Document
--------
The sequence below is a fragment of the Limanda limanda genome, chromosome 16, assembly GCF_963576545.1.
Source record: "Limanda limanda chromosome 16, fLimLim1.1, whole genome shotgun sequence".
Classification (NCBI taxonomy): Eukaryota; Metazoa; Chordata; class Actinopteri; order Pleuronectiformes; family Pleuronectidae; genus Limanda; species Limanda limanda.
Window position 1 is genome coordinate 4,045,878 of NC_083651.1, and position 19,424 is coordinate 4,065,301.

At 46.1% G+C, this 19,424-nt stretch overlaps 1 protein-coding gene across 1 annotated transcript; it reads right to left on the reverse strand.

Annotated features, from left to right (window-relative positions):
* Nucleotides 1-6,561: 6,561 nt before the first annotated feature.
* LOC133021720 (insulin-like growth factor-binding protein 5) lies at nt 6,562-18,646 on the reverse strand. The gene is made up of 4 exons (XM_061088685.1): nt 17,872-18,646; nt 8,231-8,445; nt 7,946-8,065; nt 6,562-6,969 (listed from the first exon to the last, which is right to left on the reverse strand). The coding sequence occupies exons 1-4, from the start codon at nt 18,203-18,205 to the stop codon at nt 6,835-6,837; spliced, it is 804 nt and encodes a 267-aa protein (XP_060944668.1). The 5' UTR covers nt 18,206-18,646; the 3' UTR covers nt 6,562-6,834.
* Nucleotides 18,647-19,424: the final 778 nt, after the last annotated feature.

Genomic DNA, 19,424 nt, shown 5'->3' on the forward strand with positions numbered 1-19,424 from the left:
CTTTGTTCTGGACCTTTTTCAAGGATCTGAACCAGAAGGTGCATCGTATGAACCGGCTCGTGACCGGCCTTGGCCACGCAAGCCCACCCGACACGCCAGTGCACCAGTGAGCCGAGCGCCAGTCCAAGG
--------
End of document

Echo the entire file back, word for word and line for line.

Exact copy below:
The sequence below is a fragment of the Limanda limanda genome, chromosome 16, assembly GCF_963576545.1.
Source record: "Limanda limanda chromosome 16, fLimLim1.1, whole genome shotgun sequence".
Classification (NCBI taxonomy): Eukaryota; Metazoa; Chordata; class Actinopteri; order Pleuronectiformes; family Pleuronectidae; genus Limanda; species Limanda limanda.
Window position 1 is genome coordinate 4,045,878 of NC_083651.1, and position 19,424 is coordinate 4,065,301.

At 46.1% G+C, this 19,424-nt stretch overlaps 1 protein-coding gene across 1 annotated transcript; it reads right to left on the reverse strand.

Annotated features, from left to right (window-relative positions):
* Nucleotides 1-6,561: 6,561 nt before the first annotated feature.
* LOC133021720 (insulin-like growth factor-binding protein 5) lies at nt 6,562-18,646 on the reverse strand. The gene is made up of 4 exons (XM_061088685.1): nt 17,872-18,646; nt 8,231-8,445; nt 7,946-8,065; nt 6,562-6,969 (listed from the first exon to the last, which is right to left on the reverse strand). The coding sequence occupies exons 1-4, from the start codon at nt 18,203-18,205 to the stop codon at nt 6,835-6,837; spliced, it is 804 nt and encodes a 267-aa protein (XP_060944668.1). The 5' UTR covers nt 18,206-18,646; the 3' UTR covers nt 6,562-6,834.
* Nucleotides 18,647-19,424: the final 778 nt, after the last annotated feature.

Genomic DNA, 19,424 nt, shown 5'->3' on the forward strand with positions numbered 1-19,424 from the left:
CTTTGTTCTGGACCTTTTTCAAGGATCTGAACCAGAAGGTGCATCGTATGAACCGGCTCGTGACCGGCCTTGGCCACGCAAGCCCACCCGACACGCCAGTGCACCAGTGAGCCGAGCGCCAGTCCAAGG